crystal associated disease n.
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  2. Calcium pyrophosphate dihydrate (CPPD) depositionPSEUDOGOUT Dr. Alka Stoelinga

  3. CPDD • Calcium pyrophosphate deposition disease (CPDD) is a metabolic arthropathy caused by the deposition of calcium pyrophosphate dihydrate (CPPD) in and around joints, especially in hyaline and fibrocartilage of joints • CPDD is often asymptomatic, with only radiographic changes (i.e., chondrocalcinosis), various clinical manifestations may occur, • Including acute (pseudogout) and chronic arthritis. • Pseudogout refers to the acute symptoms of joint inflammation or synovitis: • Red, tender, and swollen joints that may resemble gouty arthritis • Chondrocalcinosis, refers to the radiographic evidence of calcification in hyaline and/or fibrocartilage. • Pyrophosphate arthropathyis a term that may refer to either of the above. • Statistically, the knee joint is the most commonly affected Dr. Alka Stoelinga

  4. PP1 Protein phosphatase 1 NPP1 nucleotide pyrophosphatases TNAP tissue-nonspecific alkaline phosphatase Dr. Alka Stoelinga

  5. Etiology • Aged and normal fibrocartilage and hyaline cartilage of knee joints and some other joints • Strong association with osteoarthritis • Factors increasing CPPD deposition are: • Reduction in concentration of proteoglycan and other natural inhibitors of crystal formation • Increased extracellular pyrophosphate levels due to upregulated chondrocyte metabolism (Increased breakdown of adenosine triphosphate results in increased pyrophosphate levels in joints) • Genetic association: • Autosomal dominant pattern • Gene ANKH and chromosome 8q is involved in crystal-related inflammatory reactions and inorganic phosphate transport. • Excessive calcium (due to hypomagnesemia) has a potential relationship with chondrocalcinosis, and magnesium supplementation may reduce or alleviate symptoms. Dr. Alka Stoelinga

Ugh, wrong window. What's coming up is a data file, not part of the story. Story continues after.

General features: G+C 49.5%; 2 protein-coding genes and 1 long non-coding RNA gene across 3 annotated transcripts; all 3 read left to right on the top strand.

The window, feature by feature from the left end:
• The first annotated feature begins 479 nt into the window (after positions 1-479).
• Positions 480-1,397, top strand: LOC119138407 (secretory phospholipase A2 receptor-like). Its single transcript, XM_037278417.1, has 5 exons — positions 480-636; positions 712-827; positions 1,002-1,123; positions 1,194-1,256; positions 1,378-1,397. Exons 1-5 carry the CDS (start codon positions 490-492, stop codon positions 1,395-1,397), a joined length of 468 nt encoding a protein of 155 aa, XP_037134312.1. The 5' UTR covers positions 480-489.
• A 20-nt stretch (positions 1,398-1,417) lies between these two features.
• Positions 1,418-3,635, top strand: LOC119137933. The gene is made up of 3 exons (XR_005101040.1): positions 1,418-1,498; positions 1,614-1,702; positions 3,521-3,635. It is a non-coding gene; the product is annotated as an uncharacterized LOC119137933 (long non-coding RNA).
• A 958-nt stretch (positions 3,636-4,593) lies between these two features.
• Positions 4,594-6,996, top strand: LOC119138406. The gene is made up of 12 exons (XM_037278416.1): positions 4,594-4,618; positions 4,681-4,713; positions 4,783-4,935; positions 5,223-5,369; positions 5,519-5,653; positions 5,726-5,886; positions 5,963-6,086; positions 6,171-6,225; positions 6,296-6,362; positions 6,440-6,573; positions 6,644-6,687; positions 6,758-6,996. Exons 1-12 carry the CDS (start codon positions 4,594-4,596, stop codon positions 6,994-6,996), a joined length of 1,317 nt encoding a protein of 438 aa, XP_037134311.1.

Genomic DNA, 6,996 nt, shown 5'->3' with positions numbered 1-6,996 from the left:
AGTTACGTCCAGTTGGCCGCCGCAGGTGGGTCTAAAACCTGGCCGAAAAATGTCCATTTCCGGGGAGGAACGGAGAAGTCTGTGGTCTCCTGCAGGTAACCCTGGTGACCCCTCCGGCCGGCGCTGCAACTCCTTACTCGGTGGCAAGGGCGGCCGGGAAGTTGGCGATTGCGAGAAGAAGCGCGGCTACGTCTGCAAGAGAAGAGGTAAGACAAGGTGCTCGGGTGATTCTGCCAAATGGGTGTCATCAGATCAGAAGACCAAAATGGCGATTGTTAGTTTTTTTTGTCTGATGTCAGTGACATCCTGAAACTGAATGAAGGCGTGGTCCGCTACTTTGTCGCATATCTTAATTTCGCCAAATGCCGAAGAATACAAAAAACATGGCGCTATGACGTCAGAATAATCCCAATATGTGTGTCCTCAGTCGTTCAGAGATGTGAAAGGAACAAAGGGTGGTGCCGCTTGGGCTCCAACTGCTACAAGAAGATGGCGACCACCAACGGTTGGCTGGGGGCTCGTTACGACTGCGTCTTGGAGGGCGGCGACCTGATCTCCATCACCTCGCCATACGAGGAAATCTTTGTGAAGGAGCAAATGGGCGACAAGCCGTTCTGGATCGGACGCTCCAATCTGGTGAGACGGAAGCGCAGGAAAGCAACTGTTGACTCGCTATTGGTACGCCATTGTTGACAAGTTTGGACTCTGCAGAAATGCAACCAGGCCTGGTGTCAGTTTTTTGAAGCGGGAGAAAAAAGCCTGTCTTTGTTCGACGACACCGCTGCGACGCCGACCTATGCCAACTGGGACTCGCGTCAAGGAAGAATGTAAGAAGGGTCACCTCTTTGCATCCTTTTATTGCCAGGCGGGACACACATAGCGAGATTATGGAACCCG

6. Dr. Alka Stoelinga

  7. The symptoms of CPPD crystal deposition disease are caused by two processes: • the presence of tiny CPPD crystals in the joints and • the body's reaction to these crystals. Dr. Alka Stoelinga

  8. Clinical features • Acute synovitis (Pseudogout) • Most common cause of acute monoarthritis in elderly • Most common site: • Knee • F/B Wrist, shoulder, ankle and elbow • Triggering factors: • Direct trauma • Intercurrent illness/ Any surgery • Typical attack: • Resembles gout • Rapidly developing • Severe pain, stiffness and swelling within 6-24hrs • Overlying erythema • Examination: • Very tender joint, held in ‘loose pack’ position • Signs of marked synovitis • Large/ tense effusion, warmth, restricted movement and stress pain • Fever, confusion, ill looking Dr. Alka Stoelinga